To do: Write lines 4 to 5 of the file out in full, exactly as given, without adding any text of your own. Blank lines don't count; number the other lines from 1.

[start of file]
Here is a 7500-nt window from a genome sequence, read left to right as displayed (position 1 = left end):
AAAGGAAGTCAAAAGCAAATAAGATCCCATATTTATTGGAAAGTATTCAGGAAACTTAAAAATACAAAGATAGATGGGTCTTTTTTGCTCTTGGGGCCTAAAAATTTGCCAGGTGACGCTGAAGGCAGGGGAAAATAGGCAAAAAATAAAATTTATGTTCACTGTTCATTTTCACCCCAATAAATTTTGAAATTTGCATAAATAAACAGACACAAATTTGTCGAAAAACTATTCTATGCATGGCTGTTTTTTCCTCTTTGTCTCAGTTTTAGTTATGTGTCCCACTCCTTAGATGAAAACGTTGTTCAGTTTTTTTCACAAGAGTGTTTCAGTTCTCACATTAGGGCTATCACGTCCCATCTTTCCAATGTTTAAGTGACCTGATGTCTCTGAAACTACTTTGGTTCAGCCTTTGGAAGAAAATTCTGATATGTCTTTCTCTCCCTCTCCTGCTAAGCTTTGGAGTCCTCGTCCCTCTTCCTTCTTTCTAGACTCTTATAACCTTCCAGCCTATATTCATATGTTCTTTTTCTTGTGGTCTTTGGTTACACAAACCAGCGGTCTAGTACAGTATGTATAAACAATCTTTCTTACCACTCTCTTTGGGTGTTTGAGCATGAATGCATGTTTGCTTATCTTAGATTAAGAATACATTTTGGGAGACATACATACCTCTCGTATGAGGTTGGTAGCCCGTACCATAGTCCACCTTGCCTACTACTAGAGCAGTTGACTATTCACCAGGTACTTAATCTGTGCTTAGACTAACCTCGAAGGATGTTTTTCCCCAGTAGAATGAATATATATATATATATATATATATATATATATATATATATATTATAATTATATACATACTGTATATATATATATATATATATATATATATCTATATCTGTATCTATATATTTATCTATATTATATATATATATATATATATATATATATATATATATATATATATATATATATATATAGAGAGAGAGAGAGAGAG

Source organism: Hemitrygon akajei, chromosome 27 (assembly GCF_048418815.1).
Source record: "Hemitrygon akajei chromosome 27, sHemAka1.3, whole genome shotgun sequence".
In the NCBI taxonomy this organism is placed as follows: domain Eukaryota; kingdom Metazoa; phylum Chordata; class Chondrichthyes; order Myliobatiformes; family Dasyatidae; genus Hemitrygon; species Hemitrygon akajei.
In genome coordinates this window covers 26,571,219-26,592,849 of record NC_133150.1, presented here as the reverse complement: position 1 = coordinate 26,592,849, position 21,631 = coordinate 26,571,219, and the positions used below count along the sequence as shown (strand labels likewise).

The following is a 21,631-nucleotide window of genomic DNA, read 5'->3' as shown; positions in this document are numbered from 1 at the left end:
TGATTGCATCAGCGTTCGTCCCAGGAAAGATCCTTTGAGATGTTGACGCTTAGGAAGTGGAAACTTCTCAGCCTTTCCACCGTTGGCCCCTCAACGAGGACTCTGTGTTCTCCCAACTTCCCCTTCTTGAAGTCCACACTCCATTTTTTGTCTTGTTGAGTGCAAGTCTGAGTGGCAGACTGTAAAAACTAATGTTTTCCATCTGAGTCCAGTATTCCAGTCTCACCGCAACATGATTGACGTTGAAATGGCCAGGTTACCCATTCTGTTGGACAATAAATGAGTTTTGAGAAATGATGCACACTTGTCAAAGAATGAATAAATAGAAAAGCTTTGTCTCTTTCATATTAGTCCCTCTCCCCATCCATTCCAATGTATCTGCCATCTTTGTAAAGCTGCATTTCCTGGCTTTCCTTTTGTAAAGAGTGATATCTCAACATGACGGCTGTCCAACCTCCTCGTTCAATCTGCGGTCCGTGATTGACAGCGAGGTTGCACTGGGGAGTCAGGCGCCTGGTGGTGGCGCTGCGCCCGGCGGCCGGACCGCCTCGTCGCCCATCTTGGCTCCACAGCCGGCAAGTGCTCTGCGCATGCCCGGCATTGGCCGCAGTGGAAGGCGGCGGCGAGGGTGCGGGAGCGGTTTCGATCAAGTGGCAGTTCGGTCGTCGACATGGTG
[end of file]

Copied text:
Source record: "Hemitrygon akajei chromosome 27, sHemAka1.3, whole genome shotgun sequence".
In the NCBI taxonomy this organism is placed as follows: domain Eukaryota; kingdom Metazoa; phylum Chordata; class Chondrichthyes; order Myliobatiformes; family Dasyatidae; genus Hemitrygon; species Hemitrygon akajei.